Senate Bill 1300 (SB 1300)
Senate Bill 1300 imposes various restrictions on employers with respect to employee discussion or disclosure of unlawful conduct, including sexual harassment.
Currently under California's Fair Employment and Housing Act ("FEHA"), an employer may be liable for sexual harassment by nonemployees. However, SB 1300 expands employer liability for all acts of harassment by nonemployees. SB 1300 also authorizes employers to provide bystander intervention training to encourage employees to recognize and take action in response to potentially harassing behavior.
Of significance, SB 1300 prohibits employers from requiring an employee to execute (1) a release of any claims under the FEHA, or (2) a non-disparagement agreement that restricts the employee's right to disclose information about unlawful acts in the workplace, such as sexual harassment, as a condition to continued employment or in exchange for a bonus or promotion. Notably, these restrictions do not apply to negotiated settlement agreements resolving any underlying civil, internal, or administrative agency claim so long as the agreement is voluntary, entails valuable consideration, and affords the employee the opportunity to retain an attorney.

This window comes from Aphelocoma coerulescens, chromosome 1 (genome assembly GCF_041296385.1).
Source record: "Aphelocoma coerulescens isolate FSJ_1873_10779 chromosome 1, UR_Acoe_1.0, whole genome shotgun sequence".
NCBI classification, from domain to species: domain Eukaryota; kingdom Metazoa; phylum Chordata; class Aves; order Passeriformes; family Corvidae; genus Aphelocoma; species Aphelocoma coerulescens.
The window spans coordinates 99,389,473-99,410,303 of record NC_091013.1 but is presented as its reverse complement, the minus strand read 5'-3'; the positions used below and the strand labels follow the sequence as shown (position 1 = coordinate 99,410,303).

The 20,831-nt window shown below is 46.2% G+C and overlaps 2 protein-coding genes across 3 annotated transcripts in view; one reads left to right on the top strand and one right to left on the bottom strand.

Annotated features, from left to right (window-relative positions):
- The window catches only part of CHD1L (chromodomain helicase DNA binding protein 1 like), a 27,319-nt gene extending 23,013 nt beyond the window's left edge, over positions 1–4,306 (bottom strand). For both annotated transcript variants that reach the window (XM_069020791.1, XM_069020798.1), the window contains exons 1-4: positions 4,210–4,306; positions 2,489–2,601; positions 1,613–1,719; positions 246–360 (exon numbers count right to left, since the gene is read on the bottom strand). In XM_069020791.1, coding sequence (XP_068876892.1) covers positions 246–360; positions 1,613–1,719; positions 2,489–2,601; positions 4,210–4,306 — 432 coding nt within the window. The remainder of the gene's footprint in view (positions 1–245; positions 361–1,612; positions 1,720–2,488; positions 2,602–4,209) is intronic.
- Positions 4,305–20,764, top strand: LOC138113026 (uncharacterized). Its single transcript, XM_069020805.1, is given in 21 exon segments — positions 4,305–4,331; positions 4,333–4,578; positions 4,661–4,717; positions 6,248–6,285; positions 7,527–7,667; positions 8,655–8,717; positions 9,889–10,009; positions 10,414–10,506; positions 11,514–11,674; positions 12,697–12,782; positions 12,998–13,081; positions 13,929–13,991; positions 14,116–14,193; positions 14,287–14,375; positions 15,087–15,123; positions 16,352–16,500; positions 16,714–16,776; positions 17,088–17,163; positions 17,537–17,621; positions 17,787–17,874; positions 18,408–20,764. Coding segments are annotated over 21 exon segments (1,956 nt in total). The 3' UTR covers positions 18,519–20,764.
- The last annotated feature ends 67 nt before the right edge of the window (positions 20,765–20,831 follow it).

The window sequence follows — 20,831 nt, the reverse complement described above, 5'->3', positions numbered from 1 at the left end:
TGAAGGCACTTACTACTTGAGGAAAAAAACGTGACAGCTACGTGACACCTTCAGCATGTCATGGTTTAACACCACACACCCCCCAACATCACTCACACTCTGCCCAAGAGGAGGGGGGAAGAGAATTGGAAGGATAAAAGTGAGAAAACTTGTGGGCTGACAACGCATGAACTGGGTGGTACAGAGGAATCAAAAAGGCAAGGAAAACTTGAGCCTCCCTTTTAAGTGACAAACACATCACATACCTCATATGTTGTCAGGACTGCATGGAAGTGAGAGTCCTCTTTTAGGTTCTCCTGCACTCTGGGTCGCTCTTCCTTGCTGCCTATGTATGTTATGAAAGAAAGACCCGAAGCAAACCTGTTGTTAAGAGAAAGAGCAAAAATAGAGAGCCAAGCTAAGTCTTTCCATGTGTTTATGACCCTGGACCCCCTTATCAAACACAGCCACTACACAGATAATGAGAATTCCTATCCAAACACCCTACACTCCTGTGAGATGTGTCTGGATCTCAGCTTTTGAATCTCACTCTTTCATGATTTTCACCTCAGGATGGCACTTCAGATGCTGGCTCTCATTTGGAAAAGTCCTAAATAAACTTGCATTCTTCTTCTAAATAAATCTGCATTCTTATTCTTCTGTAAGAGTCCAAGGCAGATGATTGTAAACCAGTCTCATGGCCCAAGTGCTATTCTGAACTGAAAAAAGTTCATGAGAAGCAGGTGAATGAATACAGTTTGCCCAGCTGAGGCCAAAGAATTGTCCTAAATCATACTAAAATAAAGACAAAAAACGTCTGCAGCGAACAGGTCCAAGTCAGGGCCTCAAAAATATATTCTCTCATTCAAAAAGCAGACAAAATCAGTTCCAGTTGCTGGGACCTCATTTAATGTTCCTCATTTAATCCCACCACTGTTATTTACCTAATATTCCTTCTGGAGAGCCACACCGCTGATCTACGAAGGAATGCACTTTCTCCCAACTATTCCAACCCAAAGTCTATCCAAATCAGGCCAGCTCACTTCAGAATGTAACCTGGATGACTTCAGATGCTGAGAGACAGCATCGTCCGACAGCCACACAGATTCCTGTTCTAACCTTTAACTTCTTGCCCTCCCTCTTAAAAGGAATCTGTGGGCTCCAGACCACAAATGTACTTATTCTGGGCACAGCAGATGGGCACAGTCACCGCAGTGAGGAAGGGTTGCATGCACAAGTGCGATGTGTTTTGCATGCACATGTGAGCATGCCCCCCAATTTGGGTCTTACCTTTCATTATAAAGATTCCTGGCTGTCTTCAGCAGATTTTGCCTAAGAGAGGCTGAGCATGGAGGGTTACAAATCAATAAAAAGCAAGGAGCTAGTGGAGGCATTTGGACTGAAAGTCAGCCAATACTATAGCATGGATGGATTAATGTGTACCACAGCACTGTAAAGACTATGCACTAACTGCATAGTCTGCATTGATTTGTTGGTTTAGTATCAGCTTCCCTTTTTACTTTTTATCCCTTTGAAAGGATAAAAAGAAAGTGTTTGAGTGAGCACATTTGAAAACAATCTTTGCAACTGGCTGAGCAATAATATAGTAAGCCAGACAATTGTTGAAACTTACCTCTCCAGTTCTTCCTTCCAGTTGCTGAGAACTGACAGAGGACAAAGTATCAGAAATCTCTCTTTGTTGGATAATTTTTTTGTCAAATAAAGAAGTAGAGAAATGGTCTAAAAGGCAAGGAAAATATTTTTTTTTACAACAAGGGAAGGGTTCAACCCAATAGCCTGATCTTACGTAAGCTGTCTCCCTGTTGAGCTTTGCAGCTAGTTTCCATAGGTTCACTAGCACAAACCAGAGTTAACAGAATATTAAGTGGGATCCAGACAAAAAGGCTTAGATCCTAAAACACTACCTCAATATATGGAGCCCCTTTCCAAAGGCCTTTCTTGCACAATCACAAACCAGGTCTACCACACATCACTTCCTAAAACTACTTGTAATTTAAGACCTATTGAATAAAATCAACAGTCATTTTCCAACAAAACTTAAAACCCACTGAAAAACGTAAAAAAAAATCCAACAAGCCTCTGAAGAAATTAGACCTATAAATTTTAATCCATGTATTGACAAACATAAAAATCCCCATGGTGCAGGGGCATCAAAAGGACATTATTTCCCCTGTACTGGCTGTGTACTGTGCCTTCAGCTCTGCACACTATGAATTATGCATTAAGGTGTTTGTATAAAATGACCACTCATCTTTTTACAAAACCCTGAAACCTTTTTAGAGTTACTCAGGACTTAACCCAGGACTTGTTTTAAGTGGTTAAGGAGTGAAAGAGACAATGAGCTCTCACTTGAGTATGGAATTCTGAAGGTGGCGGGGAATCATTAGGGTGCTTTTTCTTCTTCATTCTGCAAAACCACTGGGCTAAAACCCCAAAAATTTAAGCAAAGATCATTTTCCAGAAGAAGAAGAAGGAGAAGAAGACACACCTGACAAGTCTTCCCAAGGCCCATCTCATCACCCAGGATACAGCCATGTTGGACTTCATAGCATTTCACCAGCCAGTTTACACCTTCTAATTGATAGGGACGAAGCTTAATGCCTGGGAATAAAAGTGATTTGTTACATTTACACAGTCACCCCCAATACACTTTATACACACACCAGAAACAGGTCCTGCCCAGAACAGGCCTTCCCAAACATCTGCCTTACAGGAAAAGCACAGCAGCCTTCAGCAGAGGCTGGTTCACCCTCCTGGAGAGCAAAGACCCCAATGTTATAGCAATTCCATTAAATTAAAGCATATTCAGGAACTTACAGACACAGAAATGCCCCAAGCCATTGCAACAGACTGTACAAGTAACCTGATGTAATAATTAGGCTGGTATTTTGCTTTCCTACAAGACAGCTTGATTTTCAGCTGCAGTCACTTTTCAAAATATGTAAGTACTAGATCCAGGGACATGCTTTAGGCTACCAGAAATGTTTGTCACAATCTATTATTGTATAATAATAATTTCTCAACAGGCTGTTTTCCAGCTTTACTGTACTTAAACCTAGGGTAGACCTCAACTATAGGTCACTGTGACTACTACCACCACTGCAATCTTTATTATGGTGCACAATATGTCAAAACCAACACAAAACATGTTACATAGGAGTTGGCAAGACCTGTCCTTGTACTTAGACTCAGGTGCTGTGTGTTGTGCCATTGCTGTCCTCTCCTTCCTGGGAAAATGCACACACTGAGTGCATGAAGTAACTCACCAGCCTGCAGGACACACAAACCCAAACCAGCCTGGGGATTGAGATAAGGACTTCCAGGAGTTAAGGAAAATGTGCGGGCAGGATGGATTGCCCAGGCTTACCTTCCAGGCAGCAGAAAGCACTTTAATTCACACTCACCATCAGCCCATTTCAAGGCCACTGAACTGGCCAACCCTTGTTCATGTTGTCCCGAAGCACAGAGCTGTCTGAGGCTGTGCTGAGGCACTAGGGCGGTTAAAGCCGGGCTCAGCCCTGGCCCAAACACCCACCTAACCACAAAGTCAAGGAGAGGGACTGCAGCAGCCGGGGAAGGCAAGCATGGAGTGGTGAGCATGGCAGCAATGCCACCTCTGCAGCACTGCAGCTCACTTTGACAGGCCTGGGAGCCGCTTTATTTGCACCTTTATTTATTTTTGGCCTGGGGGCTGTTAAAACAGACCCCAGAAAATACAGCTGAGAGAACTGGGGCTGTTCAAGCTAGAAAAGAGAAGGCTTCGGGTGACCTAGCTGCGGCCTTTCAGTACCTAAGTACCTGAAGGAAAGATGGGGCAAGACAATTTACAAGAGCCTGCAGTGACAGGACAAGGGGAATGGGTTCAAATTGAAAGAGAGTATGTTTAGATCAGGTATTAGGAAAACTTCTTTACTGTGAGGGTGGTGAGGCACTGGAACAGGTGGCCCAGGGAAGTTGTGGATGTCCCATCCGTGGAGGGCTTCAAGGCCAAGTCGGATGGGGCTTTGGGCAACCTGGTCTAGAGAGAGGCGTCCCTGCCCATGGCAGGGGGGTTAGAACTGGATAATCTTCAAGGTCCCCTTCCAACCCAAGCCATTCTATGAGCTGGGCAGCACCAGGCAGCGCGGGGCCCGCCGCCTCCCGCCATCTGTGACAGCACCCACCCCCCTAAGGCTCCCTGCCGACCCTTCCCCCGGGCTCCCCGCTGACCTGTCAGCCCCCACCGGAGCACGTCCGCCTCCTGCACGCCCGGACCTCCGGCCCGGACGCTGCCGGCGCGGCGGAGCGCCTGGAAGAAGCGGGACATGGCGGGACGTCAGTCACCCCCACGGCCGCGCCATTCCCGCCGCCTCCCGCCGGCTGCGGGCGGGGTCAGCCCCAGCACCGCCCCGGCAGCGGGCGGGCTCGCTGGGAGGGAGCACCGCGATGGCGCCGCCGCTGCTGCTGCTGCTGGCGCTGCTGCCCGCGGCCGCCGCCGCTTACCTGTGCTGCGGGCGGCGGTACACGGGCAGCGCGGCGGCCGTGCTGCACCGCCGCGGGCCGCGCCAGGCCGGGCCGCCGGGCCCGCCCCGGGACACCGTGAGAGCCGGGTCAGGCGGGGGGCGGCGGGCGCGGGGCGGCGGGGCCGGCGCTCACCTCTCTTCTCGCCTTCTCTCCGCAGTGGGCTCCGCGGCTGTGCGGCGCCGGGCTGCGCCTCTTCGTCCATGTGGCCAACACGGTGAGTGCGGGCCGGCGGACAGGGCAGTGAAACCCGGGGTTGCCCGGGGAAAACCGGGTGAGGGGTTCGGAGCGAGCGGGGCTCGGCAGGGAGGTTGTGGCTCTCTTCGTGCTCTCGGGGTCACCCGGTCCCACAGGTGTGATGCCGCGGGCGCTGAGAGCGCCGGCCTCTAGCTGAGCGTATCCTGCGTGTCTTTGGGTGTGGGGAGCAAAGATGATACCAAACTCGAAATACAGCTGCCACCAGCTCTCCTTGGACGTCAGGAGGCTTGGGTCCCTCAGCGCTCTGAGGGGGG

SB 1300 also imposes a heightened standard for an employer defendant's recovery of attorneys' fees and costs in a civil action. While the FEHA currently allows for an award of fees and costs to any prevailing party, SB 1300 specifically prohibits a prevailing defendant from recovering fees and costs unless a court finds that the action was frivolous, unreasonable, or groundless when brought or that the plaintiff continued to litigate after it clearly became so.
Senate Bill 1343 (SB 1343)
Senate Bill 1343 amends Government Code section 12950.1 by vastly expanding sexual harassment training requirements to nearly all California employers with five employees or more. California employers subject to SB 1343 must provide at least two hours of sexual harassment prevention training to supervisory employees, and at least one hour of sexual harassment training to nonsupervisory employees. Previously, California's harassment training requirement only required employers with 50 or more employees to provide training, and such training was limited to supervisory personnel only. Employers covered under SB 1343 must implement the first round of harassment prevention training by January 1, 2020, with repeat training every two years.
It is imperative that employers develop a comprehensive understanding of these impending legislative changes to ensure proper compliance. Your Lewis Brisbois employment attorney is available to answer any questions and can assist with evaluating and updating your current policies and procedures to comply with these key developments. Read more about our Labor & Employment team here.